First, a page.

92 years before his death, on his 19th birthday Harry was in the trenches in France and was later badly wounded by artillery fire during the Battle of Passchendaele where over 500,000 died over a period of less than 4 months. The shelling was so intense that it is estimated there were over 1,000,000 shell holes to a square mile.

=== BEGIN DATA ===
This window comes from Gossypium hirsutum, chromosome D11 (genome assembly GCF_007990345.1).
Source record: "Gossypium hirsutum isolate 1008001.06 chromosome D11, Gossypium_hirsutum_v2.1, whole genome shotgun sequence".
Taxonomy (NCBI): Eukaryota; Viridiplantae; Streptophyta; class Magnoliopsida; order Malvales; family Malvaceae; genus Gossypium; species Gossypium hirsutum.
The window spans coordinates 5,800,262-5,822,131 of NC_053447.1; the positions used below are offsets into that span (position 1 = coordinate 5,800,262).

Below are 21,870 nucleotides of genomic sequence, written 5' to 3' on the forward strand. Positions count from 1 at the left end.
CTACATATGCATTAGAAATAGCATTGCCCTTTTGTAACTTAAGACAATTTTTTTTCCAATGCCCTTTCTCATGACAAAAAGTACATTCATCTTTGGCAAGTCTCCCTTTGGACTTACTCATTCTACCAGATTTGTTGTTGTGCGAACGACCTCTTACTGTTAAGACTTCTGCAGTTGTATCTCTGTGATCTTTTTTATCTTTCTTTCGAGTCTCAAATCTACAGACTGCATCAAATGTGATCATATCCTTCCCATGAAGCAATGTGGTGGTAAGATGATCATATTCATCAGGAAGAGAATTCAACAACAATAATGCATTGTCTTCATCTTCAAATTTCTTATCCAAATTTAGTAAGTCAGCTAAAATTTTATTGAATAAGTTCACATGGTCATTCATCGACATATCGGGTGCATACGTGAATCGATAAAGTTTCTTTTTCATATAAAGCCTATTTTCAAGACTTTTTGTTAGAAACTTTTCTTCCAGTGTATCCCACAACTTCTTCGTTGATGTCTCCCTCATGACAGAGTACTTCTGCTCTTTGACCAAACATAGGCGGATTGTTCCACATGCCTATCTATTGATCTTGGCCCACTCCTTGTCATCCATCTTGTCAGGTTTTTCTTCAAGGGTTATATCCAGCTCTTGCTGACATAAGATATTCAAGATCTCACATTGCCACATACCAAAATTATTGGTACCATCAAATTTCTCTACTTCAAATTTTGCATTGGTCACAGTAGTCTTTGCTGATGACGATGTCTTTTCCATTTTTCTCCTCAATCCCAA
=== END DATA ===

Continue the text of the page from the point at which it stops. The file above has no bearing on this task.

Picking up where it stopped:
This is the village of Passchendaele before and after the battle:
Here are Harry’s own words about what he experienced: